Total (so far) - $669 + shipping costs

Edited by Primevi1, 27 February 2008 - 08:50 AM.

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#9
BravoZulu

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There will be space ... just enough space for the sound card and an HDTV card but that's all the space you'll have but that's another benefit of getting/using a smaller PCIe video card without a large clunky heat sink fan (EG you have more space underneath the PCIe slot). With the mATX case you'll fine with heat and temperatures as long as you don't overclock much or don't overclock at all. You'll be able to get a moderate overclock out of it even with the stock Intel heat sink fan, and yet you may not be interested in overclocking at all which is fine. In fact you can probably undervolt the CPU for even better temperatures. As for when the processor is ready? if you mean the E8400 you can get those right now and it's a straight drop in on that mortherboard. It was for my builds and in one build I used that first case I linked, and in another mATX build I used this allied case because it had more room for an bigger card later later because the client though he might eventually upgrade to a larger-much longer PCB ATI based 3870 (or 8800GT) class card.

Keep in mind though that if you specifically don't need that small of a case the case that Troy recommended will work out nicely and the recommendation I gave you is for a user that really does want to use a small case and not use a larger case. If you think that you might upgrade to a larger or longer video card I would strongly suggest that Allied case for room under the PCIe slot. If not the first case I recommended will work out well.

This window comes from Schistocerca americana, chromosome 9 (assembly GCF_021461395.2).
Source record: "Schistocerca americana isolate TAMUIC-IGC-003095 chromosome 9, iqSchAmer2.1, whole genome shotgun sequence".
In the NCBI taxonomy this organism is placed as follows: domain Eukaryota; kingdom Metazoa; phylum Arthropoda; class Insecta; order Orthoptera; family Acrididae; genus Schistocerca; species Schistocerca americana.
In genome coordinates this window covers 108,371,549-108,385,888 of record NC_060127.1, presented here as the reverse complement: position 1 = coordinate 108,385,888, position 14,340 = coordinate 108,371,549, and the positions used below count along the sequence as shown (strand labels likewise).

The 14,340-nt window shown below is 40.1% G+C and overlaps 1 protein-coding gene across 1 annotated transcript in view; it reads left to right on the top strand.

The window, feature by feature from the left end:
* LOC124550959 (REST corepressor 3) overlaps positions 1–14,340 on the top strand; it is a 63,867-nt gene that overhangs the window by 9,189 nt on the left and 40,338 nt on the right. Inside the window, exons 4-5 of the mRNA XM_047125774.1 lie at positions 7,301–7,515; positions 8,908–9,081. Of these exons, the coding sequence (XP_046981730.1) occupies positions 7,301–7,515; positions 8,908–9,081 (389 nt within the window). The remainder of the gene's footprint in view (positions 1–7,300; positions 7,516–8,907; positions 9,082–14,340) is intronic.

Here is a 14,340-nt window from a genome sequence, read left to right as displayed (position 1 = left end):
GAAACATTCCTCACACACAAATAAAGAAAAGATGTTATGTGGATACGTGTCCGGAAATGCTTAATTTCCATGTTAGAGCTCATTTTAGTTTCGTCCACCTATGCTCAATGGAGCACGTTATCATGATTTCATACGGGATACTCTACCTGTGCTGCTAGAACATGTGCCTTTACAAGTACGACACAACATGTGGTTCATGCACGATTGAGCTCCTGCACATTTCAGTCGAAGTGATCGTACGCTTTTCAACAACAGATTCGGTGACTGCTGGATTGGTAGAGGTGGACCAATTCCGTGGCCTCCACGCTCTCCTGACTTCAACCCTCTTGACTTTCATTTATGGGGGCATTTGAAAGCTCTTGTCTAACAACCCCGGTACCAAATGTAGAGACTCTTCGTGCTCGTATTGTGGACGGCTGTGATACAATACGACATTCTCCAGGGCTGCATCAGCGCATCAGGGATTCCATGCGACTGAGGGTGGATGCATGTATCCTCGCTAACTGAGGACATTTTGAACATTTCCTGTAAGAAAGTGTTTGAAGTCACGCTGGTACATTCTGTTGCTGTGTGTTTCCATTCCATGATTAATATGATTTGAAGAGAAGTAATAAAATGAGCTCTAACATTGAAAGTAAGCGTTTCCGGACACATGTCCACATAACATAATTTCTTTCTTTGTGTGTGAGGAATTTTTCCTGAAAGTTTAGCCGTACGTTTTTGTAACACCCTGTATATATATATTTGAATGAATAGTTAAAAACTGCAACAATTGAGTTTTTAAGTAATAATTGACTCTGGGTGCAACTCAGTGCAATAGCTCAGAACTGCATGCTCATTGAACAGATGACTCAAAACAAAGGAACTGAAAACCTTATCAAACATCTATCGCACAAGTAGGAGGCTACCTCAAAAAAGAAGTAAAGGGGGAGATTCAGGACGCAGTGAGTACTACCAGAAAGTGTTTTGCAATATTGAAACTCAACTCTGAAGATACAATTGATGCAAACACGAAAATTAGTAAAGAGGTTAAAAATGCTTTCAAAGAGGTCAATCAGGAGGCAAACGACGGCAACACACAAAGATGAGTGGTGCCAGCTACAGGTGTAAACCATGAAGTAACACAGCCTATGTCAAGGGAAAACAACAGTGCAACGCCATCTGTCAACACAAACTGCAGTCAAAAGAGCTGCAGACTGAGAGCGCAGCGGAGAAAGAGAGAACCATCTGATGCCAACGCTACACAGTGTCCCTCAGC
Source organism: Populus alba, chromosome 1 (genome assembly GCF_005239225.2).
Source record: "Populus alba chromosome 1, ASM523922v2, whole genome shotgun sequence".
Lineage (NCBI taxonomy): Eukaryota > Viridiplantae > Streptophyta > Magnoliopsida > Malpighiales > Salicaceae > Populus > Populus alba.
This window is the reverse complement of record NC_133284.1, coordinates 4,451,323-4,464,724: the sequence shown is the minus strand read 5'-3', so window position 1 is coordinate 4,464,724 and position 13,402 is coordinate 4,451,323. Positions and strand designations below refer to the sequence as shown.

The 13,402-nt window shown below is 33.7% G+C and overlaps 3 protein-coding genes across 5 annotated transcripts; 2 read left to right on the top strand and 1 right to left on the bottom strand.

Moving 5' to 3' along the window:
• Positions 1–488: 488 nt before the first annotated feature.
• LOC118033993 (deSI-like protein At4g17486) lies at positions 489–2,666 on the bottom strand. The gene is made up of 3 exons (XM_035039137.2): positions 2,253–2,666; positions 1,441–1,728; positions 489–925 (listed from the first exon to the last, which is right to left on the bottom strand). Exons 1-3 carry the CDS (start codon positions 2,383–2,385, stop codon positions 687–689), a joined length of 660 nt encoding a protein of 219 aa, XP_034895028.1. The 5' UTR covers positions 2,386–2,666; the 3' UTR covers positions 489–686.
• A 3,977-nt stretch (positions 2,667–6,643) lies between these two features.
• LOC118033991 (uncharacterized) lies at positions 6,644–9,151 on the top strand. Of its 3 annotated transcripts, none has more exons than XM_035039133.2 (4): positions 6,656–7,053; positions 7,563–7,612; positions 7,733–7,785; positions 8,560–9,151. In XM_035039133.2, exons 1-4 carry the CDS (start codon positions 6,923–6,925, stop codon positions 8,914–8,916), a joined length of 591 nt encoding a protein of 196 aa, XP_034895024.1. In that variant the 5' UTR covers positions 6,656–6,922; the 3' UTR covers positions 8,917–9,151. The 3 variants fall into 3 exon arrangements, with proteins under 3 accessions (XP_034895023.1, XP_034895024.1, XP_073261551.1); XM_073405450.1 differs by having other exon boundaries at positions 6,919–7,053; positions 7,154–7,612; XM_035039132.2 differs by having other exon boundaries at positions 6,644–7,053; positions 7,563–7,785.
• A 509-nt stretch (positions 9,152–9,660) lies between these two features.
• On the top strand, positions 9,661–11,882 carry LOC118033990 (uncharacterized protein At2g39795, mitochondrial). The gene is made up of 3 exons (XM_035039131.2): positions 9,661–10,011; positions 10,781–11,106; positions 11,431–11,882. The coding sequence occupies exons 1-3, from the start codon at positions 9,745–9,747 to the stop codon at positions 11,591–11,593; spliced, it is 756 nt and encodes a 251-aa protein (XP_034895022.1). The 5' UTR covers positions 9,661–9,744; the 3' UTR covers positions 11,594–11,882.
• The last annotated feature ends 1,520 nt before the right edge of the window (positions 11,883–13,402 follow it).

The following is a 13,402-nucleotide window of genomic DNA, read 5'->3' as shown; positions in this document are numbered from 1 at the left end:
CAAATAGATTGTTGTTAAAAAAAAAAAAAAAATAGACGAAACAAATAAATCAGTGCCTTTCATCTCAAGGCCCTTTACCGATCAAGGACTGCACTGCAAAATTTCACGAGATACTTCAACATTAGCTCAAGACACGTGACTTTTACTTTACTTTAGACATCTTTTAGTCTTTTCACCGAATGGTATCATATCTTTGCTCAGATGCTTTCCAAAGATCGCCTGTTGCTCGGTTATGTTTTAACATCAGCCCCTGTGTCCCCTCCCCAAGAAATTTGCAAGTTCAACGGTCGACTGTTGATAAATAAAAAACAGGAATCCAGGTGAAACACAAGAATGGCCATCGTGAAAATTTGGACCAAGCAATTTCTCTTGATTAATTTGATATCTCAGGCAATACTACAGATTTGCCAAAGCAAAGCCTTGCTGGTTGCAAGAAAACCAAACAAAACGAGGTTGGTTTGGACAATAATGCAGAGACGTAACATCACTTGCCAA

Edited by BravoZulu, 27 February 2008 - 10:49 AM.

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#10
Primevi1

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Well will the shorter card work well enough for me to use/open photoshop and extract files at a decent pace because that is the one thing that irks me the most about my current setup.

Also what kind/size of extra fan should i get or should i get something like this?

Edited by Primevi1, 27 February 2008 - 02:53 PM.

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#11
BravoZulu

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If it were me I would use the stock Intel heat sink fan because the 45nm E8400 is so efficient that the HSF itself will stop spinning at times because your temps will be so low and it will kick back in at a certain threshold and when it does it won't be very loud at all. Also, that HSF you linked won't fit in the smaller case as it will hit the side of the case, just as any of the taller heat sinks will like that one (thermalright Ultra 120 or Scythe Ninja series) If you want to use a quieter HSF you're going to want to use one that has a 4 pin PWM lead and the newer version of the Artic Cooling Freezer Pro ships that way (I use one), but you'll need a bigger case like the one Troy linked (and if you do you might as well get a full ATX mainboard) or you can use a Zalman as long as you're willing to install the ram first and possibly not touch it for a while because it will overhang and cover a wide swath of mainboard PCB area including the memory , so if you have tech issue you would have to remove the HSF just to remove the memory. I have to go out of town to install network with some new software+debug+secure for about 5-6 days but I'll try to check in on this forum when in the hotel if I have time so good luck.